Live Steamers and PCs

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by John Grant

From Live Steam Magazine, July 1991

A number of years ago the mind of Gordon French, a past leader of the West Valley Live Steamers, started to wander from our hobby. This was partly because few shared his interest in 3/4 inch scale; most liked 1.5 inch scale.

At that time, micro-processor chips were just coming onto the market and Gordon started to think about the problems of building a small computer for personal use. He felt there might be others in the area that shared his interest. With that in mind, he started the "Homebrew Computer Club."

Using his experience as a leader of WVLS, he brought an important feature used in Live Steam clubs to his new club -- "Bits & Pieces," where members "show and tell" their projects. He also made his new club as informal as WVLS -- no elections, no business meetings, and no Roberts Rules of Order.

"Show and Tell" in a very informal setting turned out to be a good combination. There was a rapid exchange of information on putting these electronic components into the form of a personal computer.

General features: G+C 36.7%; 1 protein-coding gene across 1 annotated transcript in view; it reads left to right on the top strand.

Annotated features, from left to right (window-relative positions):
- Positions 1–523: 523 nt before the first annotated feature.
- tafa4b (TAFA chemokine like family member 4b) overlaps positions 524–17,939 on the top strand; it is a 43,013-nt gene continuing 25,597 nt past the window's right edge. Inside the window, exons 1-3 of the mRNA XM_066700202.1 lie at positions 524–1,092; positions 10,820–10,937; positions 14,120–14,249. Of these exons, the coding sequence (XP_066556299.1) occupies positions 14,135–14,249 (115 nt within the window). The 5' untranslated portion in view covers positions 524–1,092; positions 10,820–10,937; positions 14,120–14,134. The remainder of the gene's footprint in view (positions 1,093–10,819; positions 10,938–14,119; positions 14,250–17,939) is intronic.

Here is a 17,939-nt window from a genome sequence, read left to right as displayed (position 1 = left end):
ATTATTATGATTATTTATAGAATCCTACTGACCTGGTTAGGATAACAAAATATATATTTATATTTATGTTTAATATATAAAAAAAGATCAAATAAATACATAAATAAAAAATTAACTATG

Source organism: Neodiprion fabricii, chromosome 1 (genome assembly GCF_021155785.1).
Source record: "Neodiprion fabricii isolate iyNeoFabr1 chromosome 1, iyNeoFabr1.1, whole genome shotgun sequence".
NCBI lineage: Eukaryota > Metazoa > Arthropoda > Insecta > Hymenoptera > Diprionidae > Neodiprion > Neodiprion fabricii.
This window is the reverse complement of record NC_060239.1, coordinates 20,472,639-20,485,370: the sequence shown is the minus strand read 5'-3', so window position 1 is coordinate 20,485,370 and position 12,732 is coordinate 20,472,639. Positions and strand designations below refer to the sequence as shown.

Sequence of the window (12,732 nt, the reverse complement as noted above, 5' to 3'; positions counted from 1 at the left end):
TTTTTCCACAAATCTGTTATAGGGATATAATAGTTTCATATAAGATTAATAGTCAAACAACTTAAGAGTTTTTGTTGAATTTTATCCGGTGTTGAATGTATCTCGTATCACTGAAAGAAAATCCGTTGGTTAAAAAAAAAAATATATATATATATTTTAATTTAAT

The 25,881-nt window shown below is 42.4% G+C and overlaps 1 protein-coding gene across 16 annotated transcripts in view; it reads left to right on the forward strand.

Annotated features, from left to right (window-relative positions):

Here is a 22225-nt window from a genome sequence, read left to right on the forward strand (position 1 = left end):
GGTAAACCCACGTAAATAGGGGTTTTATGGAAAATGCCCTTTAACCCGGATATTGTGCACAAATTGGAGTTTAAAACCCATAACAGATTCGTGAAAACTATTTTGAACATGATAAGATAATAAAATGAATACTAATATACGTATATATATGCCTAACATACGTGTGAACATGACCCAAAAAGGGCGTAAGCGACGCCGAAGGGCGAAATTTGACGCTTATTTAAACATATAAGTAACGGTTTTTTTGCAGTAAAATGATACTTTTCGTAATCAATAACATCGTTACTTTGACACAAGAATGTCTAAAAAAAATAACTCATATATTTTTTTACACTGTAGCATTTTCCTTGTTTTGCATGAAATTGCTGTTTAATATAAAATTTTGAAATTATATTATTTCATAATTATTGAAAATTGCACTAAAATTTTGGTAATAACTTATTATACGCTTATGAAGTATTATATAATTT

This was the right time and right place (Silicon Valley) to start his club; in less than one year the club grew from four people in Gordon's living room to filling a 400-seat auditorium.

Among those 400 people, two unique free spirits, Steve Jobs and Steve Wozniak, realized there was a market for a small and inexpensive personal computer. Apple Computer Company was born! There were about 12 other smaller companies formed from relationships developed at club meetings.

There is an ironic twist to the end of this story. As Silicon Valley grew, the orchard property of Dwight Durkee (chief founder of WVLS) in Cupertino, California, was rezoned, forcing Dwight to abandon his track and move away. An Apple Computer building sits on the track site now!